Geraniums, Native and Alien

It seems like after a slow start, everything is blooming all at once. It’s hard to keep up with it all. Last Tuesday, for example, I saw thirty species of plants flowering in a few locations from Old Anglers Inn to Lock 10. Among them were two geraniums, one native and one alien.

Geranium maculatum (wild geranium, Geraniaceae) is a clump-forming perennial forb that grows up to two and a half feet tall in moist soils. You can find it in open woodlands, meadows, and woodland edges. There’s a good amount of it growing off the Billy Goat B trail, along a footpath that leads up to the canal from about the trail midpoint, where it crosses a small stream.

Wild geranium is found in a few parts of the easternmost Great Plains and the South, but mostly in the mid-Atlantic, Midwest, New England, and eastern Canada. In Maryland look for it everywhere except the southern parts of the coastal plain. It’s a great plant for the garden: it spreads, but not aggressively, is pest-free, and rabbit-proof (my new gold standard for native forbs).

The other geranium native to the Maryland Piedmont, G. carolinianum (Carolina cranesbill) can also be found in the Carderock-Marsden Tract area, but I haven’t seen it yet this year. It usually starts blooming a few weeks after wild geranium. Note that the flowers are smaller and the foliage more finely cut.

The Maryland Biodiversity Project shows 11 species of geraniums in the state, probably seven of which can be found in the Piedmont. Five of them are aliens. This one is G. molle, which I found growing next to the parking lot at C&O Canal Lock 10. As is often the case, I was looking for something else when I found it (more on that in a future post). In a frequently-mown area this plant is quite short and branched, as you’d expect, but left to grow it still doesn’t get as tall as G. maculatum. The flowers are smaller, too, and a more lurid shade of pink, and the leaves more intricately cut.

Rainy Earth Day Blues

Typical Mid-Atlantic spring weather today, cool and rainy. Not that I’m complaining: we need the rain, and I need to stay indoors and catch up on a huge backlog of photos and posts to write. But it does make me feel blue, so here’s an antidote: azure bluets. More on them in a few days. I just wanted to post this picture.

The Third Large White Flower

Twinleaf and bloodroot  are well past blooming now, but their cousin mayapple (Podophyllum peltatum, Berberidaceae) is just getting started.

All three have large white flowers (one inch across or more) with yellow stamens; the flowers are borne singly on long stems. Twinleaf flowers usually have eight petals and stamens, bloodroot has eight to sixteen petals and numerous stamens, and mayapple has six to nine petals and numerous stamens.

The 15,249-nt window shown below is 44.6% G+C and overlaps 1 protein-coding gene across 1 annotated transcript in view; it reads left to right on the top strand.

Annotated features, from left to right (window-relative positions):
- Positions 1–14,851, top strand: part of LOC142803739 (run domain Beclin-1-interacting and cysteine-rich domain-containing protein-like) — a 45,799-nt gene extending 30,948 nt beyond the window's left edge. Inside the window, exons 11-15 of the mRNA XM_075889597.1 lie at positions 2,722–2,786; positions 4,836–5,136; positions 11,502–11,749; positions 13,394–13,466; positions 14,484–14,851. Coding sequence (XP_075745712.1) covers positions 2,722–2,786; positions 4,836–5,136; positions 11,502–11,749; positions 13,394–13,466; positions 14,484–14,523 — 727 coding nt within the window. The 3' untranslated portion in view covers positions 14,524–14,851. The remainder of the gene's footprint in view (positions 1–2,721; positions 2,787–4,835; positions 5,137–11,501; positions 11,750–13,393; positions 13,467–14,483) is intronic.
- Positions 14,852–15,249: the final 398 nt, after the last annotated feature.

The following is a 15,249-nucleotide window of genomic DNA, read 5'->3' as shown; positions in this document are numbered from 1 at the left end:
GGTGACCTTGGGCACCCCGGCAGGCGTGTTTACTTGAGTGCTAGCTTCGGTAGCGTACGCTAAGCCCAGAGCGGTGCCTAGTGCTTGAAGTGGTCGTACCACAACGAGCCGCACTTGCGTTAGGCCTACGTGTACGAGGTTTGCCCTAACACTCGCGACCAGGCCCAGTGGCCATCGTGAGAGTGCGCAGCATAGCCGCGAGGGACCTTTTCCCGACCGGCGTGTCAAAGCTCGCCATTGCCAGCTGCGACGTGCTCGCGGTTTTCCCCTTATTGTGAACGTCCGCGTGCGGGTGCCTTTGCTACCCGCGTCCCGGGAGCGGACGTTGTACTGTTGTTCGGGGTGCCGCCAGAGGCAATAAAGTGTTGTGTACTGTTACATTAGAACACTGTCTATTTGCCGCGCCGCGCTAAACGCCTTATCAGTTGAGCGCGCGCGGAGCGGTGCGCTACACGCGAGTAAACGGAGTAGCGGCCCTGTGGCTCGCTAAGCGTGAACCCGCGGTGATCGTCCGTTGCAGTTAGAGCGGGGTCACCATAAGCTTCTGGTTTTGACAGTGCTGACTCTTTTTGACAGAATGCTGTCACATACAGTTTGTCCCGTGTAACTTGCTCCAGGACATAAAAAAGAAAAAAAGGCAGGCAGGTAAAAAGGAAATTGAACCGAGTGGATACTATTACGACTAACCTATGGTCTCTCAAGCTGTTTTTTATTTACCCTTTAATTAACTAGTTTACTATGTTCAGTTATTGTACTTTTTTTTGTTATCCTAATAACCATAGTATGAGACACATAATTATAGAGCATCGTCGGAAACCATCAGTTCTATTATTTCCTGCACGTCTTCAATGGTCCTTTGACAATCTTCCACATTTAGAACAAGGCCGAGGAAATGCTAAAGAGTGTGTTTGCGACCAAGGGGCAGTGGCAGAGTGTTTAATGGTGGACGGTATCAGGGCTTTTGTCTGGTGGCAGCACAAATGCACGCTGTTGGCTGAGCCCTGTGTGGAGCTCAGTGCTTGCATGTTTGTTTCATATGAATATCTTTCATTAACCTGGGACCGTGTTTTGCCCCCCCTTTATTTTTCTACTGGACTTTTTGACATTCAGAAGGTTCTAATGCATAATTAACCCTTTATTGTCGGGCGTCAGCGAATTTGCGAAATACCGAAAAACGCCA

young mayapple plants

 

 

bloodroot leaves

 

 

 

Bloodroot leaves, when older and fully opened, are sometimes confused with mayapple leaves.

 

 

twinleaf

 

 

 

 

Younger bloodroot leaves are sometimes not as elaborately lobed; possibly they could be mistaken for twinleaf, but it’s not likely.

 

 

 

Mayapple reproduction is mostly vegetative: the rhizomes form colonies, often vast, from which individual stems with single leaves emerge. But these plants don’t bloom. If you find some blooming, look at the plants and you’ll see that the stem forks and bears two leaves, with the flower growing at the junction. Only the two-leaved specimens will have flowers, though not all of them will.

Maypple can be found in rich, moist woodlands from the easternmost parts of the Great Plains to the Atlantic, and the Gulf of Mexico into Ontario and Quebec. It’s endangered in Florida.

Mid-April Update

rue anemone blooming in a patch of violet wood sorrel leaves (no flowers yet) at Rachel Carson Conservation Park

Along the Billy Goat B trail on Tuesday, there were still plenty of spring beauties, star chickweed, and field chickweed. While Virginia bluebells are waning fast, wild blue phlox is past its peak but still going strong. Plenty of Coville’s phacelia, but I wasn’t able to find any Miami mist. In a few places along footpaths between the trail and the towpath you can find wild geranium in full bloom, too. Close to the river a few stands of golden Alexanders are open.

azure bluets, violet wood sorrel, and wild pinks in dappled shade near Carderock

Small patches of violet wood sorrel are blooming along the trail and in the greater Carderock area, which is looking great, with plenty of azure bluets and wild pinks in the rocky areas. Plantain-leaved pussytoes are blooming, too, and dwarf cinquefoil is just starting. Bastard toadflax is budding up and a few days from opening. A few days behind it, perhaps, will be rattlesnake weed, also budding up. Sessile bellwort is done already, and the yellow violets are mostly done, but there’s plenty of creamy violet still. Toadshade is hanging on, but most of the other ephemerals there are done (except spring beauty, of course).

Look up: flowering dogwood and pawpaw are in full bloom.

flower buds on pinxter azalea

Over at Rachel Carson Conservation Park, the pinxter azaleas and showy orchis are in bud; the former will be open within a few days, the orchis in maybe a week. There are a few stands of azure bluets by the river, and gobs of rue anemone and spring beauty everywhere. Look for mayapples and jack-in-the-pulpit, too. There are several nice stands of perfoliate bellwort along the Fern Valley trail.